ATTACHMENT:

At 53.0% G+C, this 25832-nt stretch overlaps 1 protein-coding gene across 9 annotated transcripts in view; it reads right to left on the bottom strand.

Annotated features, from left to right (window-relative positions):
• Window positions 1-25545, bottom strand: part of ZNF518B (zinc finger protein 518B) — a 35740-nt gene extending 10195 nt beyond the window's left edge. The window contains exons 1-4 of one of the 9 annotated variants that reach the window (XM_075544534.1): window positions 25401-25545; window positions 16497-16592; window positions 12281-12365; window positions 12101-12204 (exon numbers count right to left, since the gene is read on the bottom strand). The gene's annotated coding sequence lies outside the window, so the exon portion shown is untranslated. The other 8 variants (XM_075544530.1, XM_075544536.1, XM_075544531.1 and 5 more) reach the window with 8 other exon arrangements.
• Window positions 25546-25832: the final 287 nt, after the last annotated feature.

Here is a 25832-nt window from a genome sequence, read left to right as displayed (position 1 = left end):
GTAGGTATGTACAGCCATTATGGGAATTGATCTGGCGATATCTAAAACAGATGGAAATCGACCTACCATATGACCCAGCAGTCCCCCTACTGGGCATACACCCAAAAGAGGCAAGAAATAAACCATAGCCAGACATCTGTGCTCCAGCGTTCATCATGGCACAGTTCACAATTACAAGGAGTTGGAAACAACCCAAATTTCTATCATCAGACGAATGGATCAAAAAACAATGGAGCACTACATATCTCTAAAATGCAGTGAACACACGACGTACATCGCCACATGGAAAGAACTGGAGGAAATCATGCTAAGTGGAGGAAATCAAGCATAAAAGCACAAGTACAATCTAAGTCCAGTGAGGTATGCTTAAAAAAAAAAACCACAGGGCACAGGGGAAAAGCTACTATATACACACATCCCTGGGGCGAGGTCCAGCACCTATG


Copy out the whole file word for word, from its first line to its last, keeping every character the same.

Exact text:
At 53.0% G+C, this 25832-nt stretch overlaps 1 protein-coding gene across 9 annotated transcripts in view; it reads right to left on the bottom strand.

Annotated features, from left to right (window-relative positions):
• Window positions 1-25545, bottom strand: part of ZNF518B (zinc finger protein 518B) — a 35740-nt gene extending 10195 nt beyond the window's left edge. The window contains exons 1-4 of one of the 9 annotated variants that reach the window (XM_075544534.1): window positions 25401-25545; window positions 16497-16592; window positions 12281-12365; window positions 12101-12204 (exon numbers count right to left, since the gene is read on the bottom strand). The gene's annotated coding sequence lies outside the window, so the exon portion shown is untranslated. The other 8 variants (XM_075544530.1, XM_075544536.1, XM_075544531.1 and 5 more) reach the window with 8 other exon arrangements.
• Window positions 25546-25832: the final 287 nt, after the last annotated feature.

Here is a 25832-nt window from a genome sequence, read left to right as displayed (position 1 = left end):
GTAGGTATGTACAGCCATTATGGGAATTGATCTGGCGATATCTAAAACAGATGGAAATCGACCTACCATATGACCCAGCAGTCCCCCTACTGGGCATACACCCAAAAGAGGCAAGAAATAAACCATAGCCAGACATCTGTGCTCCAGCGTTCATCATGGCACAGTTCACAATTACAAGGAGTTGGAAACAACCCAAATTTCTATCATCAGACGAATGGATCAAAAAACAATGGAGCACTACATATCTCTAAAATGCAGTGAACACACGACGTACATCGCCACATGGAAAGAACTGGAGGAAATCATGCTAAGTGGAGGAAATCAAGCATAAAAGCACAAGTACAATCTAAGTCCAGTGAGGTATGCTTAAAAAAAAAAACCACAGGGCACAGGGGAAAAGCTACTATATACACACATCCCTGGGGCGAGGTCCAGCACCTATG